In speaking with the many families that used our school's services, I have found no one who moved there because of the proposed marina. They seem to be there because of the high quality of their homes and neighborhood.

I'm curious about how the proposed lagoon will turn out because it is so unlike anything else in Hawaii. I'm also confident that however it turns out, because of Haseko's commitment to quality, it will be an asset to the area's residents.

Chuck Larson
Director, Seagull Schools

Make list of promises that developers make

The Nov. 10 commentary by Tim Tucker on the failure of developer Haseko to live up to its promises in Ewa Beach was excellent journalism.

I wish the Star-Advertiser would compile a list of promises various developers make and see if these are kept. That, too, would be excellent journalism.

Charles E. Frankel

Kakaako developers given too much leeway

It is gratifying that the governor and Hawaii Community Development Authority are finally recognizing the need for more reasonably priced apartments to be developed in Kakaako.

What is incomprehensible is that they feel the best way to achieve it is to allow the developers to go up to 650 feet with "marketpriced" apartments so that they will build the "affordable" ones.

No one is challenging developers' claims that the only way they can make money is to build these overly tall high-end towers with units that are not affordable by the working people who need access to housing in urban Honolulu. What they are really saying is that they can make a lot more money with the fancy high-end units, so forget the people who need housing near their work.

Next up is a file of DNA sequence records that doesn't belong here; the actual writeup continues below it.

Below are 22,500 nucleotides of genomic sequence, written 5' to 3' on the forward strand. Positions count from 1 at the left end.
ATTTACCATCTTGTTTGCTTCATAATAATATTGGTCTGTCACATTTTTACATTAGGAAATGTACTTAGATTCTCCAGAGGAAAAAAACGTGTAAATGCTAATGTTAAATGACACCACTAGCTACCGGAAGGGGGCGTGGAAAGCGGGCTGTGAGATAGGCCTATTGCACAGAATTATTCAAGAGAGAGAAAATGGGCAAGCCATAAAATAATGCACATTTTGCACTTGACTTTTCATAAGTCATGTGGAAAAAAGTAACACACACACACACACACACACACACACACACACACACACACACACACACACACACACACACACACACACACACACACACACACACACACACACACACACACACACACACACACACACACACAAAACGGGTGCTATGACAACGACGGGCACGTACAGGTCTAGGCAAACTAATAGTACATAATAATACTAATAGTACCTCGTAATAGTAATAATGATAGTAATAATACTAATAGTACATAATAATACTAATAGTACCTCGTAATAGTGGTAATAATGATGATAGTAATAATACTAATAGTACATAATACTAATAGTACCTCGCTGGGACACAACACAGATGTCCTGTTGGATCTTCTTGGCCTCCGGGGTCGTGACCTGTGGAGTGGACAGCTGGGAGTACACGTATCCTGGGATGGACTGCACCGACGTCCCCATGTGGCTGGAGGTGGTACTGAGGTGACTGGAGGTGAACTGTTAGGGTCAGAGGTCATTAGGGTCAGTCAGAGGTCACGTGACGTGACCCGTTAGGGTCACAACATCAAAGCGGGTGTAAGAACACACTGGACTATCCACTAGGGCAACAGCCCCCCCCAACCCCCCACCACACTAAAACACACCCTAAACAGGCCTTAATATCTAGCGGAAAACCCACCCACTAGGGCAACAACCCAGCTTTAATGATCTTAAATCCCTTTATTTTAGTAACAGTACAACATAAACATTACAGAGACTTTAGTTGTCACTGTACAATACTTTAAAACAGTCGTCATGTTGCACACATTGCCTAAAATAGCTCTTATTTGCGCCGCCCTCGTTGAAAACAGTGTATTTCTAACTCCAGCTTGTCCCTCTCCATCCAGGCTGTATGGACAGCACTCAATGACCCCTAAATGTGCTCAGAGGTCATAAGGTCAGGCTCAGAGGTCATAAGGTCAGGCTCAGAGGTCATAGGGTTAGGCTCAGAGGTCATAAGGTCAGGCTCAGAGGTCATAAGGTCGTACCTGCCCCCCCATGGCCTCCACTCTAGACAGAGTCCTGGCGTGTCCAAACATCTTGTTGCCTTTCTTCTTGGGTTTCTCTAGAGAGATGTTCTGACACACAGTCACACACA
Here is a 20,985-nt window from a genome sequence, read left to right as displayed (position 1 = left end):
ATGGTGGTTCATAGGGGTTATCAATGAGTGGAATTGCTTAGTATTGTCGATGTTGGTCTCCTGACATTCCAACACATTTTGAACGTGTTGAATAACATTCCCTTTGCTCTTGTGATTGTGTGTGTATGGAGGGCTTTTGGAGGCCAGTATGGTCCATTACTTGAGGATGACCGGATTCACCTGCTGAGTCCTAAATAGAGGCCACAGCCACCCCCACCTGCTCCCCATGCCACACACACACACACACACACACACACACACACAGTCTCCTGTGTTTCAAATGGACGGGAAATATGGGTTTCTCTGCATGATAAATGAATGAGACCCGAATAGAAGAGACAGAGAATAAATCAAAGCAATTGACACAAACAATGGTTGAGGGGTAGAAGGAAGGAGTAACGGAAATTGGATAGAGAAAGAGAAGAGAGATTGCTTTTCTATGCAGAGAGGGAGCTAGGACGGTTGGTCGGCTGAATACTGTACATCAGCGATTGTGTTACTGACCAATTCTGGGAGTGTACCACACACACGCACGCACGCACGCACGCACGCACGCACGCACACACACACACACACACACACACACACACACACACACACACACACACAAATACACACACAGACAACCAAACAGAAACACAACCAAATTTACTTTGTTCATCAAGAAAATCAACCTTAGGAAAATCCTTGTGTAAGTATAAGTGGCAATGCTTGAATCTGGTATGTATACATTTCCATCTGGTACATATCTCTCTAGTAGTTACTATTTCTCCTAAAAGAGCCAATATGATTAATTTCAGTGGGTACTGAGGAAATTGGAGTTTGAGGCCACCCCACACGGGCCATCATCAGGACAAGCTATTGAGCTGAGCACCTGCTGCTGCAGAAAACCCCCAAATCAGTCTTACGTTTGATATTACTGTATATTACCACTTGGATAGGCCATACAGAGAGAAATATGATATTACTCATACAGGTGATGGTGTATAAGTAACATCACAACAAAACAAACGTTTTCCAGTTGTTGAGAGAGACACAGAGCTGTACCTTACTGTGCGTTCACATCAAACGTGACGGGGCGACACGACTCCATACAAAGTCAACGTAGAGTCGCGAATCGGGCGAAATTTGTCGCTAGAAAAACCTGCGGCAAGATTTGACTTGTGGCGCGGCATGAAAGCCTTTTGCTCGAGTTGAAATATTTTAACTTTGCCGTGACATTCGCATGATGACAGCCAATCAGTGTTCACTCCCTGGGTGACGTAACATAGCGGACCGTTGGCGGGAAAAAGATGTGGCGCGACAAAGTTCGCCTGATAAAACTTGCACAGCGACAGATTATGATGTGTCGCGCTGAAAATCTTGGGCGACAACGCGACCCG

The powers-that-be need to stop catering to the developers and concentrate on coming up with a development model for Kakaako that will put the interests of the community and the environment first.

Let's do it right for a change.

Jack Arnest

Marines no longer need to use live pigs

As a former U.S. military officer and a physician, I agree with Dr. Marie Crandall that there are much better ways of teaching military personnel life-saving skills than by using and killing animals ("Marine Corps in Hawaii should find alternatives to animal testing," Star-Advertiser, Commentary, Nov. 5).

Human-based methods can effectively teach soldiers how to manage hemorrhage and other combat injuries, and, unlike animals, they accurately replicate human anatomy.

Alternative teaching methods, including high-fidelity simulators and immersive virtual environments that replicate the hectic nature of the battlefield, are widely available. The development of many of these simulators has even been funded by the U.S. Department of Defense.